Joint size effects of SES on the probability of suffering from chronic diseases vary from one estimation method to another one. Low SES increases between 5.3 and 7.5 percentage points (pp) the probability of suffering hypertension relative to middle SES and between 7-9 and 16.4 pp relative to high SES levels. The impact of SES in the probability of cholesterolemia is rather lower: low SES increases between 1.3 and 5.7 pp the probability of high cholesterol levels in blood relative to middle SES and 2.8-4.9 pp relative to high SES. Also, the effects from middle to high SES are negligible. Finally, low SES increases 2.2-3.4 pp the probability of suffering diabetes in comparison with individuals with middle SES and the difference reaches 3.5-5.3 pp compared to individuals with high SES. Major differences in size effects concentrate in hypertension, where Heckman correction probed more appropriate than triprobit. In that case, the triprobit approach though more efficient than separate equations, tends to underestimate the effect of SES on hypertension. In hypercholesterolemia and diabetes, where sample selection bias was not significant, the gain in efficiency attained by simultaneous estimation can be offset by missing observations. A summary result, independent from the estimation method, is that negative association between SES and probability of disease is gradual (monotonous) in hypertension; while in cholesterol SES effect emerges mainly from low to middle SES categories and in diabetes the effect takes place only in radical SES shifts (from low to high SES), the transition between intermediate ones categories (low to middle, middle to high) does not exhibit substantial impact on the individual probability of diabetes.

Any of the three variants exhibit satisfactory sensitivity (recall) figures, especially in cholesterolemia and diabetes which exhibit rates higher than 70%. None of the three models exhibit absolute superiority in terms of goodness of fit; triprobit performs better in hypertension and diabetes but Heckman specification achieves higher sensitivity figures in cholesterol. In turn separate probit produces results with better specificity indicators. Also, models display rather high false positive rates, which may be interpreted as positive predictive values in individuals that do not report positive diagnosis, either because of memory failure or lack of adequate control, although their predictor variables exhibit warning values.

Discussion

This section discusses some contradictory results, uncover aspects that could affect the validity of our results and proposes ways of improve them.

First, prediction figures (Table A3 in the Appendix) show a considerable number of individuals with high probability of hypertension, hypercholesterolemia or diabetes that have not been diagnosed. Technically, they are classified as false positive observations (type I error). This could be interpreted in several ways; first, the model should be improved in order to raise precision. Second, false positives may be masking memory failures in individuals who do not remember a positive diagnosis. Third, a great proportion of population under risk has not been correctly identified by health care systems. While the first interpretation calls for improve models in order to predict more accurately the risk of each disease, the last two alternatives highlight the importance of medical checkups. Related to that, we must acknowledge that underreporting and/or inadequate controls may be concentrated in low SES individuals, affecting possibly our results. In a sense, this is also linked to the sample selection problem emerging from individuals who have not received medical checks. In favour of our results we must emphasize that Heekman correction does not produce significant bias in estimates for cholesterolemia and diabetes, which in turn show the highest false positive rates. Finally, as self-reported data are the only source of information, we cannot measure the incidence of underreporting. But if underreporting was higher in low SES individuals, SES effects on chronic diseases would be also higher than our estimations. So marginal effects reported here could be considered as a minimum.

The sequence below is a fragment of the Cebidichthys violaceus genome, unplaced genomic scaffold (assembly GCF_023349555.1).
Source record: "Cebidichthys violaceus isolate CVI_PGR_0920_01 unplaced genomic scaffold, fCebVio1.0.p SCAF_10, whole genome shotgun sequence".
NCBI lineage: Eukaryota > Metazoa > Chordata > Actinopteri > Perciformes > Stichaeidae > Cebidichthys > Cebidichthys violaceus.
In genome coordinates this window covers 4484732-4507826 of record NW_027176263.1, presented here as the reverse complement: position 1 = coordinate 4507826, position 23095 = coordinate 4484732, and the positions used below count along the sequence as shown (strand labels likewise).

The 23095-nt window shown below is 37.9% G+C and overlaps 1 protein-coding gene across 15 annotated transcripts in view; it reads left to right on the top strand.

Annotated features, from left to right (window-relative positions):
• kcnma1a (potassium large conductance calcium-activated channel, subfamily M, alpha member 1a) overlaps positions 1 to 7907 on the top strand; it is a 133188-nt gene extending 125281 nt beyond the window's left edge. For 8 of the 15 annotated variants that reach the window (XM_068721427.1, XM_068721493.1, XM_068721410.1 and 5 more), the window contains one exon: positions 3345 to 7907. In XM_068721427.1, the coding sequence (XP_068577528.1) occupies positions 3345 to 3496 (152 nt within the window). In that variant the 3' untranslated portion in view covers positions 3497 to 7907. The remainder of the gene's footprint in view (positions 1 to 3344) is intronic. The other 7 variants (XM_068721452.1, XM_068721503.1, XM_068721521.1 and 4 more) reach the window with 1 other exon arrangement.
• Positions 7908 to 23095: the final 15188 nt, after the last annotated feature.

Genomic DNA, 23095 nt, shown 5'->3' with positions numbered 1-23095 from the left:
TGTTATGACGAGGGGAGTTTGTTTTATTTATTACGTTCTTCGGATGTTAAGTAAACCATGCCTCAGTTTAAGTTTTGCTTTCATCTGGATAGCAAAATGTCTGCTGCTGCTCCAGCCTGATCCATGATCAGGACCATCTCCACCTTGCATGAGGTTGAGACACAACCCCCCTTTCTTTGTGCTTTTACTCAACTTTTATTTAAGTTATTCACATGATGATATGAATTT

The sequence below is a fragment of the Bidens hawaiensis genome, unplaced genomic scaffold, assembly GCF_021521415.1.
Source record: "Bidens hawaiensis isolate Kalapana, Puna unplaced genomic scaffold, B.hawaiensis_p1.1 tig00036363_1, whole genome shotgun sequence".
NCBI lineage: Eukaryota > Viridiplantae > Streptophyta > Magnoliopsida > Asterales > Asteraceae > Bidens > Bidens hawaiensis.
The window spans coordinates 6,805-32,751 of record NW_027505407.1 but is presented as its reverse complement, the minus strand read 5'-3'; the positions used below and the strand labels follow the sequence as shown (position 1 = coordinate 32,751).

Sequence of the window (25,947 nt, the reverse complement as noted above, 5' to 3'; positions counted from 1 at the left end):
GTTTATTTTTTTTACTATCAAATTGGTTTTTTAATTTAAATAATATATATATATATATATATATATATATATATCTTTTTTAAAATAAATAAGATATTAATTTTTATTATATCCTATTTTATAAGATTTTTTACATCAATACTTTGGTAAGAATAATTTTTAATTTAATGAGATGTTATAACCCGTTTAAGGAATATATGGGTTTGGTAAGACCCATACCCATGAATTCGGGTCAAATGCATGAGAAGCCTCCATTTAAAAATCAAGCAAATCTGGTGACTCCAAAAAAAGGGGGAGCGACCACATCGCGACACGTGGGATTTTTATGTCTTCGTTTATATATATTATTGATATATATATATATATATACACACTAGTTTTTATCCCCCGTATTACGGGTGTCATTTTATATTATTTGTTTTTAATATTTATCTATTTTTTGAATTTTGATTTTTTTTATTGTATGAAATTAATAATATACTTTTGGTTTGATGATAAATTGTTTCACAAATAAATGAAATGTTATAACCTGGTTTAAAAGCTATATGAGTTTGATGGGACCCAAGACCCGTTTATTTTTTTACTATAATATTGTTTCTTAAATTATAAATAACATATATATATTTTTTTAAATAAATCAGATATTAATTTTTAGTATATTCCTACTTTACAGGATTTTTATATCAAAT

Second, the NRFS does not collect information about (current and past) labour tasks and workday. Both can play an important role in hypertension and hypercholesterolemia (as they influence diet and stress levels). That information would allow more effective prophylactic measures to be taken (e.g. medical control at workplaces, regulation on workday duration, promotion of restaurants offering healthy food, etc.).

Third, the negative relation between risky consumption of alcohol and the probability an individual suffers from diabetes may originate in endogeneity between alcohol consumption and diabetes diagnosis; individuals with unusual high levels of glucose in blood may be medically restricted in alcohol intake causing a coefficient negative and masking the true effect of alcohol abuse on diabetes. Future research should consider that source of bias in estimation strategy.